After one of the best meals we’ve had yet and memorable conversations with our hosts Carl Michael and Leif, we set off yet again for another 50 kilometers or so of biking. Food was on our mind because of these three observations about the Swedish countryside:
1) There are very few people here. I’m sure I’ve passed more people walking a half a kilometer in Ghana, Bali or India than biking 70 in Sweden.
2) There seem to be very few cafes, restaurants or places simply to buy food.
3) The few we’ve encountered have often been closed and since it was Midsummer’s Day and a National Holiday, we were concerned about lunch.
So we were thrilled to pull into Malmkoping (mentioned in the book I’m reading about The 100- Year-Old Man…!) and find a Pizza-Kebab-Falafel place open. Right next to the park where the Maypole (okay, I know it’s called something different) was being prepared. So I had falafel for lunch, served by a Middle-Eastern man who was one of the many immigrants come to Sweden.
At 2:00 sharp, exactly the time we were told, they began to raise the pole while two fiddlers, a bass and a keyboard played. There was a crowd of perhaps 100 people (a giant group given our experience!), the women decked out in beautiful Swedish dresses and with flower garlands in their hair. Some Muslim women with head scarves were there as well and it all seemed fine and I wonder if they would someday join the flower-garlanded folks. Across the street was a Thai Take-Out Food truck (not open). Welcome to the new world.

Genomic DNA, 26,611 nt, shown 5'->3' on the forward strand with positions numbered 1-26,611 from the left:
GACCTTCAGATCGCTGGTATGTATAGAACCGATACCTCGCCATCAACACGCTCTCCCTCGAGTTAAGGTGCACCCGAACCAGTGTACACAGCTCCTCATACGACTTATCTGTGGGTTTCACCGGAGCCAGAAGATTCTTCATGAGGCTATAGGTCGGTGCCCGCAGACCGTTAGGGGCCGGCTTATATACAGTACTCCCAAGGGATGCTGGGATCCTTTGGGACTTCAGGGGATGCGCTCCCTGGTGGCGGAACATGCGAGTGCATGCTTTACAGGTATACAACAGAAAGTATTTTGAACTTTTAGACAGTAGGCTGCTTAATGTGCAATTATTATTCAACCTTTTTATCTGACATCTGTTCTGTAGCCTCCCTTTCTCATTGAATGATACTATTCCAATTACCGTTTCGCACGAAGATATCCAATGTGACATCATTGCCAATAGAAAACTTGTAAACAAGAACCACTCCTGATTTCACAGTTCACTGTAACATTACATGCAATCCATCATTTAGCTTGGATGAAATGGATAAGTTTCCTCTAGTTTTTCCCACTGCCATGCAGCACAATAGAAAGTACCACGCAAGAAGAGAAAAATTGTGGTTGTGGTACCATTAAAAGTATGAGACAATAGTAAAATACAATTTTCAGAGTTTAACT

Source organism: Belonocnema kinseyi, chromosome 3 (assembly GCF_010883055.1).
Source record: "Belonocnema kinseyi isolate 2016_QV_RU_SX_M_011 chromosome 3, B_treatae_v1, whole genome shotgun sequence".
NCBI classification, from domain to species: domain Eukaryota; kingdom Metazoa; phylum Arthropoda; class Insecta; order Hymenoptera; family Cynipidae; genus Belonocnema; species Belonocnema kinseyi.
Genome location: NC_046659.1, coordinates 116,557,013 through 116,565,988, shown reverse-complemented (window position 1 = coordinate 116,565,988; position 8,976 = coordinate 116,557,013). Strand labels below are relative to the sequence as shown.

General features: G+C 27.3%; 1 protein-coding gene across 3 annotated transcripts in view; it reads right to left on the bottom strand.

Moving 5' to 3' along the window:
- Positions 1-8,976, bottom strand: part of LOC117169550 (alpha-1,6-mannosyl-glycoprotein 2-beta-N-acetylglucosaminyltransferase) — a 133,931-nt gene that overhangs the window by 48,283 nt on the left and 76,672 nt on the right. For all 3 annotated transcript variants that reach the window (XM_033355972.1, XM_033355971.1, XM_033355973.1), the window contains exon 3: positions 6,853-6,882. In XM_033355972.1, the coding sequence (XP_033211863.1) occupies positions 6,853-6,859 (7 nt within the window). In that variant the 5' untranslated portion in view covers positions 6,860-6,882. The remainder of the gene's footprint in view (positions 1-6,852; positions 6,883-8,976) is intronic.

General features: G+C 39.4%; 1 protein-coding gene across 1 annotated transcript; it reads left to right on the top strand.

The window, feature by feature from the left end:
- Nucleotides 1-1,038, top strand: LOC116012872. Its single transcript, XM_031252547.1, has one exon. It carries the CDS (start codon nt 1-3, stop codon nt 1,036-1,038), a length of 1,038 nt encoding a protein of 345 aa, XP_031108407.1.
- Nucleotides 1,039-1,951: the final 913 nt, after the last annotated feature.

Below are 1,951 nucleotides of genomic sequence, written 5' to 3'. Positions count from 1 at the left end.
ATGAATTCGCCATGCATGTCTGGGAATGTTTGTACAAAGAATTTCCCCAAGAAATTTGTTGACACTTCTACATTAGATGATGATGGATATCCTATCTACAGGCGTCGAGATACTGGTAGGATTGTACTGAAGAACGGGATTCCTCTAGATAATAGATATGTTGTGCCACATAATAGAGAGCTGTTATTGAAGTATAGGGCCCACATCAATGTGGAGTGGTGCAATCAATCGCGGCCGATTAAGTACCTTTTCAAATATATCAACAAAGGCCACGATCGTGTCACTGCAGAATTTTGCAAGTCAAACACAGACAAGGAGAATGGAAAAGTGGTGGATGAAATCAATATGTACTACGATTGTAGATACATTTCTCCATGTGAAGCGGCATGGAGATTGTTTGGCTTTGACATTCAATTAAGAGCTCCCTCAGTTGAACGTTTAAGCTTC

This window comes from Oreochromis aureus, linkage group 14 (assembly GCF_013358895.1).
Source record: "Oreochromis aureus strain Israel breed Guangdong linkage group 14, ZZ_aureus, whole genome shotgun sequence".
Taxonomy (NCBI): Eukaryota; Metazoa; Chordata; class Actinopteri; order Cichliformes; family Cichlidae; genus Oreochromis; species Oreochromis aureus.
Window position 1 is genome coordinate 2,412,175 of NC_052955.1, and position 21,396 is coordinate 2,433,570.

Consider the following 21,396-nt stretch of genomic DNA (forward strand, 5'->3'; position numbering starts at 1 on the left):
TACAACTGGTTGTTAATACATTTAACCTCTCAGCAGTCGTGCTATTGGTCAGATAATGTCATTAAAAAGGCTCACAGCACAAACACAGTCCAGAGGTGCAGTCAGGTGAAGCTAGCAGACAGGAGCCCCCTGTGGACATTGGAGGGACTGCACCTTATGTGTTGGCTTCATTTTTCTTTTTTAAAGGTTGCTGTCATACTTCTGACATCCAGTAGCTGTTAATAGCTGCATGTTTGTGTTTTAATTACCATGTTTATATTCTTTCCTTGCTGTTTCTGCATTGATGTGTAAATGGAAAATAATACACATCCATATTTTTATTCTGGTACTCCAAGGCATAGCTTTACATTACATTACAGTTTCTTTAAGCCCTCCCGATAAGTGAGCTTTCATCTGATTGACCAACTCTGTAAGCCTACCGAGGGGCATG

Once the pole was up, the people began dancing led by a women singing out directions. Simple folk dances moving right and left, in and out, miming work actions and so on. Sweet. Not the intensity of festivals in Ghana, Bali, India, not the beer-drinking at Maibaum outside of Salzburg, but a simple sweet greeting of the summer on the longest day of the year.
We stayed for a while, but as Malmkoping was only the halfway point of our ride and it was nearing 3:30 pm, we set off again. Soon after, one of the two electric bikes gave out and the rider, Marcia, was concerned about making it to the end. I offered to take the heavy battery and that helped and gave me some extra exercise. Finally arrived at our Air B&B in Skykasa and spent some of the evening checking out Swedish TV. Interesting for a bit, but not easy since none of us speak a word of Swedish.
What will tomorrow bring?